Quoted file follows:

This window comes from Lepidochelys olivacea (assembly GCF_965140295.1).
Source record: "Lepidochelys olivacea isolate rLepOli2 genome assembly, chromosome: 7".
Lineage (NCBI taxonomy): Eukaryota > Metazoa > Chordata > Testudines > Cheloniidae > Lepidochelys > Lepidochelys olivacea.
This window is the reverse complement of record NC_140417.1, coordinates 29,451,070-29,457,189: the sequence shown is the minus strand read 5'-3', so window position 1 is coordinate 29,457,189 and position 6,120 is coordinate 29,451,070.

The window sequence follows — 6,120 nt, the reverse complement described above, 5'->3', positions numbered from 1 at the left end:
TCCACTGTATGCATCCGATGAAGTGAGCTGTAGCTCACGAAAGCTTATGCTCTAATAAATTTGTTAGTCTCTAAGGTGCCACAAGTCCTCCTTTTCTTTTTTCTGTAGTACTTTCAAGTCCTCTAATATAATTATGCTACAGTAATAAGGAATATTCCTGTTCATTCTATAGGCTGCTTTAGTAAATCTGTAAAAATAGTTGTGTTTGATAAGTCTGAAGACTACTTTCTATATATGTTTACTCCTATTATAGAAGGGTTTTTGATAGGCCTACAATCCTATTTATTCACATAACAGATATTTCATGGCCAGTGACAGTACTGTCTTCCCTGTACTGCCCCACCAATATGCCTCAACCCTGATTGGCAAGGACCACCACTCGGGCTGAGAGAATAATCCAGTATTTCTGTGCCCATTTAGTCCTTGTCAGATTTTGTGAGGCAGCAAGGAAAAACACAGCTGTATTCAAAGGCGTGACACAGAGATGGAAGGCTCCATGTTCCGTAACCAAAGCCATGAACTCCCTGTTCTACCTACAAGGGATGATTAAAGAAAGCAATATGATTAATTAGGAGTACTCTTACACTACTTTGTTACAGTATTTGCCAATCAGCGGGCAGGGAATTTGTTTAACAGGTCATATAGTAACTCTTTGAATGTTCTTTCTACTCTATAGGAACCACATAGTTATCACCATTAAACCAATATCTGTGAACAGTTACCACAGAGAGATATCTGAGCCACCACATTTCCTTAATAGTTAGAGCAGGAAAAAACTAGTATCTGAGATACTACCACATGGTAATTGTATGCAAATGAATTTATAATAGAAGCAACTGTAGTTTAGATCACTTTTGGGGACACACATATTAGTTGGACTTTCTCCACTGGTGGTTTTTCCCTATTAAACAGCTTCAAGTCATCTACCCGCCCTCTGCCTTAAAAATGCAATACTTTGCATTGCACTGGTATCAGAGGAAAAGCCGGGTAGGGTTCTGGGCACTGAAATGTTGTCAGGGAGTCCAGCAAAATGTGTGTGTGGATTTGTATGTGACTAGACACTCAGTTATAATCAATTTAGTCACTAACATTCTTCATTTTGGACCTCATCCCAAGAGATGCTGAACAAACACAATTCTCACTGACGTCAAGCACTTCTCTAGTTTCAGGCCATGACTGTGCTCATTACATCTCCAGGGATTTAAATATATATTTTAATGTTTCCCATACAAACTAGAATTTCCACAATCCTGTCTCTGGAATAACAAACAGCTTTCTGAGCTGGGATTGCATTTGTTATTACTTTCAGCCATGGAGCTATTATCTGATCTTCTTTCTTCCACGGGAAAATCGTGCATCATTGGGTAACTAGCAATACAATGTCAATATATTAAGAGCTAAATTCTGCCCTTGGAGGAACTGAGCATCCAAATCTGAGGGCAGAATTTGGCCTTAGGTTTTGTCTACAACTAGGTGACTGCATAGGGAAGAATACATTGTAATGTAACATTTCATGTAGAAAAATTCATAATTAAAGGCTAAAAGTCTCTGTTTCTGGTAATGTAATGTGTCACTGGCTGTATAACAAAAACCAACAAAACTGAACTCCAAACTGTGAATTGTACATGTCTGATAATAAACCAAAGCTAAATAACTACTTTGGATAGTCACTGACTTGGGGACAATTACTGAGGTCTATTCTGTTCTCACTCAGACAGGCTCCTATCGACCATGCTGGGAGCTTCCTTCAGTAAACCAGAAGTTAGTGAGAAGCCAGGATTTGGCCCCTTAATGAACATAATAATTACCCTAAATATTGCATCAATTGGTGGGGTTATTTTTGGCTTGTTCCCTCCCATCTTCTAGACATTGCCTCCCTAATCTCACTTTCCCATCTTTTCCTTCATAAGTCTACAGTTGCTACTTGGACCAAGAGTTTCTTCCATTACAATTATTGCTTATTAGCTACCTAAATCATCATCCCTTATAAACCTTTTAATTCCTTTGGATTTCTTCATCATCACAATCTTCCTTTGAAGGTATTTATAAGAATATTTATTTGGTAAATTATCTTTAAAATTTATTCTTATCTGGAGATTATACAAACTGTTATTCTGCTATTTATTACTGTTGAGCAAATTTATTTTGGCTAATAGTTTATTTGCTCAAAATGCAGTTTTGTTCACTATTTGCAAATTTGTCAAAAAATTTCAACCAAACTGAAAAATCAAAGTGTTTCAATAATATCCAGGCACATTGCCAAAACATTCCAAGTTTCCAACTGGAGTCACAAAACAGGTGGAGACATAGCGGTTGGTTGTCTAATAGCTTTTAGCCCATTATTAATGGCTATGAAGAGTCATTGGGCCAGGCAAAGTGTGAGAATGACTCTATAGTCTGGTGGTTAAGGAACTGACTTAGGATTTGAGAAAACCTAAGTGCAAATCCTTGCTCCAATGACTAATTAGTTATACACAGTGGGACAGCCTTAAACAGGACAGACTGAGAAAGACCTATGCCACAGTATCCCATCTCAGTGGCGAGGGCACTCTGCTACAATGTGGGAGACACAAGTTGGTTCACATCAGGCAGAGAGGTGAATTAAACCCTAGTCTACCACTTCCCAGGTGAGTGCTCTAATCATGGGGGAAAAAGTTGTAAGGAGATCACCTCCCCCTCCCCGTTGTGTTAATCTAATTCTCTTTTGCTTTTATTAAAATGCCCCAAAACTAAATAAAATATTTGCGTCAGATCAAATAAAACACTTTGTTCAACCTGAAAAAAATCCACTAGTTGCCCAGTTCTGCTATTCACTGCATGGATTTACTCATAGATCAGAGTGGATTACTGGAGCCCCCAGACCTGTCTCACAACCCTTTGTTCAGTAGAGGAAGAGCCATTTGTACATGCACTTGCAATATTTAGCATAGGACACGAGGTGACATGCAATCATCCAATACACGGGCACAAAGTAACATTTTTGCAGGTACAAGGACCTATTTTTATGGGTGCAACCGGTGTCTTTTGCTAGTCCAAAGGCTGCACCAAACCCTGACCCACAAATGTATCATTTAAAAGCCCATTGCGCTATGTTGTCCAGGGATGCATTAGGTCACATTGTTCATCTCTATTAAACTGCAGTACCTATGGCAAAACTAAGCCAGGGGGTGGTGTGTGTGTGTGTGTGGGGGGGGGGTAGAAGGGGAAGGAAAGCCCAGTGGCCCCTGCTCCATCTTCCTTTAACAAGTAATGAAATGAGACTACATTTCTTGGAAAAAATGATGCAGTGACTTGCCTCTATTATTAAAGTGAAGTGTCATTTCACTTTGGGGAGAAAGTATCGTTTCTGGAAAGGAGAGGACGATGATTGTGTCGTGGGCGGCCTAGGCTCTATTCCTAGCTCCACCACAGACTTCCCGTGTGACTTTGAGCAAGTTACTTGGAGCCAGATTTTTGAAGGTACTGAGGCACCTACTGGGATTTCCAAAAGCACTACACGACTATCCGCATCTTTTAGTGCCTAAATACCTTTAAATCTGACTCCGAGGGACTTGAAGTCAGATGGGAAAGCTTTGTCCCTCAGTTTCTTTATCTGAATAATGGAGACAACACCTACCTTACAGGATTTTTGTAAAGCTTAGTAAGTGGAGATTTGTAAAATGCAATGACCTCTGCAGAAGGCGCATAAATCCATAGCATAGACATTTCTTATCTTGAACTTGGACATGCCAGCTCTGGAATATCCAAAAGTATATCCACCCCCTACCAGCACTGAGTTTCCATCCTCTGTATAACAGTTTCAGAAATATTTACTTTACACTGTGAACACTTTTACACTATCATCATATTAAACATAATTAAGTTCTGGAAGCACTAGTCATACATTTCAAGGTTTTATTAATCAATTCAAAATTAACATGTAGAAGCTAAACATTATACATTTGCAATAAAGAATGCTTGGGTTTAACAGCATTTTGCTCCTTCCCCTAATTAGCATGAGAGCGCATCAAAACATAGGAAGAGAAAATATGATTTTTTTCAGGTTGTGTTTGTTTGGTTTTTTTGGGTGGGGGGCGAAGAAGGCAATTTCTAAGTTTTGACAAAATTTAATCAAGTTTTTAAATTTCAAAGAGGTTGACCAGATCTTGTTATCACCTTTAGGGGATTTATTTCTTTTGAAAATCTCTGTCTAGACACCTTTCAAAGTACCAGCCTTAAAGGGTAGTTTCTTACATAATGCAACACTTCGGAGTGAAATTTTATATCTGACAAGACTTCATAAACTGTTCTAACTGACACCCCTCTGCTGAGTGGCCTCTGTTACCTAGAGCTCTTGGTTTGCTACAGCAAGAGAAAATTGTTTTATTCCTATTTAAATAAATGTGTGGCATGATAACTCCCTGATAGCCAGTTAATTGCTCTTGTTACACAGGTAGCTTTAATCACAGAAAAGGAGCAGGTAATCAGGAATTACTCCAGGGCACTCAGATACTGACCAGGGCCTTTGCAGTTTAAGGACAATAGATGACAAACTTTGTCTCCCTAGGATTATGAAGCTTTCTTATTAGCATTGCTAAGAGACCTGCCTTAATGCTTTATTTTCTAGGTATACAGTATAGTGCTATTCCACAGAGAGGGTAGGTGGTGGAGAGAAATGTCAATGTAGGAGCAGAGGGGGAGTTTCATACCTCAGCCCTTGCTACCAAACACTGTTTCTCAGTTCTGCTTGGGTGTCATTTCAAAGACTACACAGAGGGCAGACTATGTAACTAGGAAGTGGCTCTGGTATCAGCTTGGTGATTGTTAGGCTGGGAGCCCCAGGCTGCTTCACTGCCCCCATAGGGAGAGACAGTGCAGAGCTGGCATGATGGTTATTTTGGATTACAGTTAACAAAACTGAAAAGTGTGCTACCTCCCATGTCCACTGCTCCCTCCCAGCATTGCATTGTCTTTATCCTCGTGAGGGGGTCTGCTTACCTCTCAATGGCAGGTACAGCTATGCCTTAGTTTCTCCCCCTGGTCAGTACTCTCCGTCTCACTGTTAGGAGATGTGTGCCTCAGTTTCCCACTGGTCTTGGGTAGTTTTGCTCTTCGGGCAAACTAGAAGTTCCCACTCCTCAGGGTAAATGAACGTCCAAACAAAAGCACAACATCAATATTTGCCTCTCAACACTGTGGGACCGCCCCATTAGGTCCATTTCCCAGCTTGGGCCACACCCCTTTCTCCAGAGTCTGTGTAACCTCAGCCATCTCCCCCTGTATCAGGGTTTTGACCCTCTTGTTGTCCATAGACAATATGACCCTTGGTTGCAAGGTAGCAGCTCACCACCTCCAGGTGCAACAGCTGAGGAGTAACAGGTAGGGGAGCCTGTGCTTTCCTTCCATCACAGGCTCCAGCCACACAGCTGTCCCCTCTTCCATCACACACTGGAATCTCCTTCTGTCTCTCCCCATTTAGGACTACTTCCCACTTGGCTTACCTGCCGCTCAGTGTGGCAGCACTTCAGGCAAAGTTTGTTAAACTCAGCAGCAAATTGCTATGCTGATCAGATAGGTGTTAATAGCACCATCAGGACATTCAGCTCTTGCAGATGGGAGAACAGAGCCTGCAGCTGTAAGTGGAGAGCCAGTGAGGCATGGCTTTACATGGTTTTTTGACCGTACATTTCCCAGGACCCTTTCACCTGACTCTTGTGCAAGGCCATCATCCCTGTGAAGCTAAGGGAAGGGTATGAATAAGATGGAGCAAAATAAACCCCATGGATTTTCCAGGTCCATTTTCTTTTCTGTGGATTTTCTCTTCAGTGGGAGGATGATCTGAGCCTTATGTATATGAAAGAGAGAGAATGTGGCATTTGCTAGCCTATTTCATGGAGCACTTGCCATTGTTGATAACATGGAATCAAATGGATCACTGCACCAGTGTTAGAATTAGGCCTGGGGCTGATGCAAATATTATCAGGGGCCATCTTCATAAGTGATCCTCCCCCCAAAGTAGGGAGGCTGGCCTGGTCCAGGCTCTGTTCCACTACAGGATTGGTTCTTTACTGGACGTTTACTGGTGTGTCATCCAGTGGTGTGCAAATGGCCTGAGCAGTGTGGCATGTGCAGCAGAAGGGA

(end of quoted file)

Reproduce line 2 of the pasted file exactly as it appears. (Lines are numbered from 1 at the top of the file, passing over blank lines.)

Source record: "Lepidochelys olivacea isolate rLepOli2 genome assembly, chromosome: 7".